Joel Kleine, from Bombproof the Horses, has been living with Fredreich’s ataxia for seven years. Although it has taken away his ability to walk and restricted his balance and coordination, it hasn’t stopped him from performing music. Nor has it prevented him and his wife Amanda from raising nearly $30,000 for the Friedreich’s ataxia Research Alliance (FARA).

“When something like this is so rare, and has such a strange name, it’s difficult to get momentum outside of your own community circles.” says Kleine.

That momentum, however, is vital to helping folks with FA.  

This event on April 5 will help support grow. It is bringing together bands across genres from folk to pop to rock, in one of Edmonton’s nicest venues. It’s not just connecting great music to the wider community, but also to a disease everyone should be helping to cure. Especially when helping can be so fun!

All ticket proceeds from the concert will go to FARA. You can also find out more, and donate at the FARA website: www.curefa.org.

And join the Facebook event and spread the word about the show!

3 notes

The History of Punk, class #21

The History of Punk
Monday 10 March 7:00PM
Location: Humanities Centre 1-14, The University of Alberta
All-Ages & All-Welcome

“Characteristics” 

In this class, we will be looking at the characteristics of punk communities. This includes the elements that shape scenes, such as geographical location,  to the local institutions that exist, such as venues. We will also examine the factors involved in  a community’s development, such as marketability and innovation.

From New York City, Los Angeles, Minneapolis, Prague, Vancouver, to Edmonton, we will discuss the ebb and flow involved in a scene’s existence, and why communities eventually hit a crescendo.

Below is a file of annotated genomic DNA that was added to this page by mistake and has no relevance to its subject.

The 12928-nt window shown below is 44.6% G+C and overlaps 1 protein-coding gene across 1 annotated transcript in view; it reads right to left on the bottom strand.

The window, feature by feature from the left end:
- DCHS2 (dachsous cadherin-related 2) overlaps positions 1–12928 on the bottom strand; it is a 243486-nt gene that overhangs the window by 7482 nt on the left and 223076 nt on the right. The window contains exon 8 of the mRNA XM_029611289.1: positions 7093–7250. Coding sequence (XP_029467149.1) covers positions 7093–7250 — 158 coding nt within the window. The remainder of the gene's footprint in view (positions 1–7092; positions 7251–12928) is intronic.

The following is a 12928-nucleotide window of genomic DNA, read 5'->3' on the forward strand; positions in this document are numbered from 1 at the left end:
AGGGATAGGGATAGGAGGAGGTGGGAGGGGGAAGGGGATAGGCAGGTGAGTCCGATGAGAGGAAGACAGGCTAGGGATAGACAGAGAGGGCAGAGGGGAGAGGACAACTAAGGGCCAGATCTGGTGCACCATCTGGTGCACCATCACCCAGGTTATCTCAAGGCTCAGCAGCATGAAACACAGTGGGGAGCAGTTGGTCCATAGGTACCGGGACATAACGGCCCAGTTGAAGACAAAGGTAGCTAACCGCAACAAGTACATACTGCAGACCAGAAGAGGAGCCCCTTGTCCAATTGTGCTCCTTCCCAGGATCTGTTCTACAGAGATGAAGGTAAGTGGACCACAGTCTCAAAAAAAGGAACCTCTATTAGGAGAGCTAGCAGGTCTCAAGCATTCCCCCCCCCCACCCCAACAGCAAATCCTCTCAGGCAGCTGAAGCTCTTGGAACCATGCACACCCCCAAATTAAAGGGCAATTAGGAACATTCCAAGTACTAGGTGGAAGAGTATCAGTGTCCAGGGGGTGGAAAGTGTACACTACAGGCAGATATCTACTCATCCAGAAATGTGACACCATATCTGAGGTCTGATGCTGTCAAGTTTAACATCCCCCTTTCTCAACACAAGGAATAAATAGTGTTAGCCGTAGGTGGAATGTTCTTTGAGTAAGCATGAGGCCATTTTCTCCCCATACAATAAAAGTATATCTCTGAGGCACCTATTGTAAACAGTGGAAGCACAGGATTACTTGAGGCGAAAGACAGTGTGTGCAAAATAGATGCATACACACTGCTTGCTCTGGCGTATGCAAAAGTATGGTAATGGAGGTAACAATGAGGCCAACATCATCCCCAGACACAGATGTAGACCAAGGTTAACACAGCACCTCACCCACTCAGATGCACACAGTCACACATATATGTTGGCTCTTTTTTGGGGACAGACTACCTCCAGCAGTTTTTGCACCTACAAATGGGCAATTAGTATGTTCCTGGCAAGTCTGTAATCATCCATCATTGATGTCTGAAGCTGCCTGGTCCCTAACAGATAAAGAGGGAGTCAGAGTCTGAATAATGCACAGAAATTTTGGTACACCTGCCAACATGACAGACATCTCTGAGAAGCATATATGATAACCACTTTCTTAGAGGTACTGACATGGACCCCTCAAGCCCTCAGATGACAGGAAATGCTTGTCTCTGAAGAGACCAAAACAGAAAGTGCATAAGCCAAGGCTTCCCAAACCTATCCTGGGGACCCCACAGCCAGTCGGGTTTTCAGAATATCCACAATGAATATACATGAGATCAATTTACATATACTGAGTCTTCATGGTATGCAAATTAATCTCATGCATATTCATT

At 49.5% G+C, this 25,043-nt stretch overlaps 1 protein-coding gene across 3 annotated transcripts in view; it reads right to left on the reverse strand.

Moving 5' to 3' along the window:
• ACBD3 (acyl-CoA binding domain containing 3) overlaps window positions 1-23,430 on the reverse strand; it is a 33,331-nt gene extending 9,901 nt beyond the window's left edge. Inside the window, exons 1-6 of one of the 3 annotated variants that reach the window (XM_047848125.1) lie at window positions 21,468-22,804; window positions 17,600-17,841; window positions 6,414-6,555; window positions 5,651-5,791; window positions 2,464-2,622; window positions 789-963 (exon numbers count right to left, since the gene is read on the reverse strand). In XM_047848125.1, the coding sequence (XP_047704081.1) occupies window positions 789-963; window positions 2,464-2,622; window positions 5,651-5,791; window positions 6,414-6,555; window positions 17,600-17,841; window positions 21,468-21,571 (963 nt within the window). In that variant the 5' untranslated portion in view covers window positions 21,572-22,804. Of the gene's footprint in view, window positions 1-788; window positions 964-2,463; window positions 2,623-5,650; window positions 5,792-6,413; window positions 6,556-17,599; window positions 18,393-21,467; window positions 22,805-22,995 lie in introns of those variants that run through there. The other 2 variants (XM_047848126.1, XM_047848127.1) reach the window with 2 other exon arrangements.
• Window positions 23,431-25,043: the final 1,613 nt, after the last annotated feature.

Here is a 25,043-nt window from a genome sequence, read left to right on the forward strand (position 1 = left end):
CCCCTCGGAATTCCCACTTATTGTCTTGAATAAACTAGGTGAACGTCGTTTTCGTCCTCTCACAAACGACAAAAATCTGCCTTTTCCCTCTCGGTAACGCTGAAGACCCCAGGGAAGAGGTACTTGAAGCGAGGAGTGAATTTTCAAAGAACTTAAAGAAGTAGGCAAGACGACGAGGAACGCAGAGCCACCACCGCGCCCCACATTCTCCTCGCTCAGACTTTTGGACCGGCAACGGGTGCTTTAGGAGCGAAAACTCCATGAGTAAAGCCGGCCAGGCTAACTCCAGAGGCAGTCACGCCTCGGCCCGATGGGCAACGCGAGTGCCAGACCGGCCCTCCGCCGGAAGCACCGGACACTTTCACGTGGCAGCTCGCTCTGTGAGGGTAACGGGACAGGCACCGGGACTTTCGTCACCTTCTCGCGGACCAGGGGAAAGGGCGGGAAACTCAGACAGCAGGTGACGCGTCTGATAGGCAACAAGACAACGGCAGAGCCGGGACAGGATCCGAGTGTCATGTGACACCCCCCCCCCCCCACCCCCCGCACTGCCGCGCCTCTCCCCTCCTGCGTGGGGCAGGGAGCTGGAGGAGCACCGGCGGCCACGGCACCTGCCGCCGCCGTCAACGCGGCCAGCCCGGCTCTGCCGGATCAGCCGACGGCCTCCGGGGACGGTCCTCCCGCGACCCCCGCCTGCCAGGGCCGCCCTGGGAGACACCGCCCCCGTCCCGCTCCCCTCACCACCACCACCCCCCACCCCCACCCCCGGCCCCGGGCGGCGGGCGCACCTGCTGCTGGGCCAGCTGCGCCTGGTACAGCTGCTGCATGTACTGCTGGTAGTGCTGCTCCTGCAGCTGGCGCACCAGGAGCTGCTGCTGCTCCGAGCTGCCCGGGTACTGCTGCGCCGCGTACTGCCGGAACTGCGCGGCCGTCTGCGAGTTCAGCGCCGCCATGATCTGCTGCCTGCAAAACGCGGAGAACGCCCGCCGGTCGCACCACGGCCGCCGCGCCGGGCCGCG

image

Dr. Hook: 1. Drake: 0

Recently, the former Degrassi: The Next Generation actor turned rapper Drake decided to vent on Twitter. And with over 14 MILLION FOLLOWERS, whatever he has a problem with is going to get noticed. Now, did he take to social media to point out the dangers of climate change, poverty, or war? Did he bring up something all his YOLO followers could relate to? Was it an issue that could unite all humanity?!

Well, no. He was mad he didn’t get on the cover of Rolling StoneEVEN THOUGH he was supposed to. But then an actor died and he was relegated to just being the feature interview in a magazine read by millions of people, some of whom don’t even follow him on Twitter yet. For most, such a slight is unimaginable, but then again most folks didn’t have a friend whose dad happened to be an agent and could get them on a television show at age 15. Being upset that the media, which created his success, could limit his rise to the top in any way must be a real blow to the ego. It’s like missing an easy slam dunk!

Or…is that why he was angry? Could it actually be for the following two reasons?

1. When Joey Ramone passed away, Rolling Stone kept Destiny’s Child on the cover. 


2. When Joe Strummer passed away, Rolling Stone kept Justin Timberlake on the cover.